But even as federal prosecutors closed in on him, Mr. Richmond continued to run for a fifth term in 1982.

That quest ended in August, when he accepted a plea deal under which he resigned his seat immediately, dropped his bid for re-election and pleaded guilty to three charges: tax evasion, for underreporting his 1980 federal income tax by $50,000; possession of marijuana, obtained from his Congressional staff; and making an illegal payment to a government employee.

“These acts to which I have pled guilty were irresponsible, unnecessary, foolish and wrong,” he said in a statement.

He was sentenced to a year and a day in prison and fined $20,000.

In a separate settlement with the Securities and Exchange Commission, he agreed to return $425,000 in improper pension payments that he had received from Walco for faking his retirement.

Mr. Richmond’s personal life suffered another blow when a young man whom he had been planning to adopt committed suicide in Mr. Richmond’s Sutton Place apartment in Manhattan. Mr. Richmond was in Washington at the time awaiting sentencing.

Frederick William Richmond was born in Boston on Nov. 15, 1923, to George and Frances (Rosen) Richmond. His father was a lawyer, his mother a homemaker who gave her son piano lessons.

Fred went to Boston University, enrolled briefly at Harvard and enlisted in the Navy during World War II. After the war he returned to Boston University and graduated in 1946. To pay for his education, he formed the Freddie Richmond Swing Band, with himself at the piano.

After college he moved to New York and started a lucrative import-export business. He married Monique Alice Pflieger, a socialite, in 1955. They were divorced two years later. They had one son, William McNeir Richmond, who died last year.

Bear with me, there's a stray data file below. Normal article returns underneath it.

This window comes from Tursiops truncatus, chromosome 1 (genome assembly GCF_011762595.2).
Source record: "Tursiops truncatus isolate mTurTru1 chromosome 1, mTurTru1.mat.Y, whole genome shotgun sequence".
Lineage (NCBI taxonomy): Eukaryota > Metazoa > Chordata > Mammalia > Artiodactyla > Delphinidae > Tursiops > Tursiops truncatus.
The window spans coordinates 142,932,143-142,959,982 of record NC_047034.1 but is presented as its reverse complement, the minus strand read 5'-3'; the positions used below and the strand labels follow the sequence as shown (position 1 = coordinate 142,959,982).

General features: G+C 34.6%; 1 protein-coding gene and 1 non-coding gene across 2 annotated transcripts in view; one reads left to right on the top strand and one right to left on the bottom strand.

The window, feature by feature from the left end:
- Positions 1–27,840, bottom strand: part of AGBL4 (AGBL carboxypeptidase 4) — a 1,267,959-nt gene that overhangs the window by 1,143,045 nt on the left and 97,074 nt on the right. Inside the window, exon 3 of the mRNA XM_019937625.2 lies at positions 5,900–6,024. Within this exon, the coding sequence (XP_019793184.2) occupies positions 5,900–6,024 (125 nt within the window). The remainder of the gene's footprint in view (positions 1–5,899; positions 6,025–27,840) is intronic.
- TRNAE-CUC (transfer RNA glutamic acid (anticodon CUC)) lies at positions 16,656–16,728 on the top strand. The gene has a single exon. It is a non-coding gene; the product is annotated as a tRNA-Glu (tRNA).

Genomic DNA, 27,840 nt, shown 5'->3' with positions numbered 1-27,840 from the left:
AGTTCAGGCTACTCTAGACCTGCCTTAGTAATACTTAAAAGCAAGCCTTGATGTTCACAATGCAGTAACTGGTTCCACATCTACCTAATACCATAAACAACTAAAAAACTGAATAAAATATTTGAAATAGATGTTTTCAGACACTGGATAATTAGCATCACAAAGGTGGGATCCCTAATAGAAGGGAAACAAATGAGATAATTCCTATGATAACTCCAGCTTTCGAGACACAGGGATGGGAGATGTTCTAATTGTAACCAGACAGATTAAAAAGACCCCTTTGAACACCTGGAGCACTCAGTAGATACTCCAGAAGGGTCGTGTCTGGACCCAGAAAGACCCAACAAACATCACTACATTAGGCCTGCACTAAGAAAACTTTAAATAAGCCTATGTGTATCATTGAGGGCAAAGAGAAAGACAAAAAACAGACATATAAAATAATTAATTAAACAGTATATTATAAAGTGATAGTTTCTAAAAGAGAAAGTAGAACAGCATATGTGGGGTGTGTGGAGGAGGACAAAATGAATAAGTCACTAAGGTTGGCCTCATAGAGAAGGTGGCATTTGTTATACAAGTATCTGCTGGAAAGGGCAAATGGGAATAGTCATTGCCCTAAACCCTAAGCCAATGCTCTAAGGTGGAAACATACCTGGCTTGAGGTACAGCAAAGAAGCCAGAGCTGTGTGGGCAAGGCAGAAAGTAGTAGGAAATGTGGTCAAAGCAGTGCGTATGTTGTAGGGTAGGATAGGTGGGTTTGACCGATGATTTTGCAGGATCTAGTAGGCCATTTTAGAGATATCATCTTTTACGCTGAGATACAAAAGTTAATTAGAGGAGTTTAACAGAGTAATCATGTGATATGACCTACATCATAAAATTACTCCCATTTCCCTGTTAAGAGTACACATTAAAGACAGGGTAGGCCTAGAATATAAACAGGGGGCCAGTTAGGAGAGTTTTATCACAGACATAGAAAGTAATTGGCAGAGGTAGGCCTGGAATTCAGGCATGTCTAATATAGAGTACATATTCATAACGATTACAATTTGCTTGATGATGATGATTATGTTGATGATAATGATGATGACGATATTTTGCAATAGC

Mr. Richmond’s business interests shifted to buying and selling machinery and acquiring companies. He amassed a fortune, and in 1962 he formed the Frederick W. Richmond Foundation, through which he supported liberal causes.

He also became active in Democratic politics. From 1958 to 1960 he was deputy finance chairman of the Democratic National Committee.

Mr. Richmond, who supported programs for the poor, created what he called neighborhood study clubs. He rented out storefronts in Harlem to provide safe spaces for young people to study after school and provided reading tutorials on Saturdays. And as a promoter of the arts, in 1960 he joined the successful campaign, led by the violinist Isaac Stern, to save Carnegie Hall.

With a developer preparing to raze the hall to make way for an apartment building, Mr. Richmond enlisted the help of Mayor Robert F. Wagner Jr., who ordered a temporary halt to the project. The city and state then created the Carnegie Hall Corporation to assume ownership of the property, making Mr. Stern the president and Mr. Richmond chairman of the board. He held the position for 18 years.

Mr. Richmond was elected to the New York City Council in 1973 and served there briefly before he was elected to Congress.

Mr. Richmond as released from the Allenwood federal prison in Pennsylvania in 1983 after serving five months of his 12-month sentence and went to Paris. Returning to New York, he resumed work with his foundation. But his public life was over.

As his lawyer had said at his sentencing, Mr. Richmond was “tortured, humiliated, defeated.”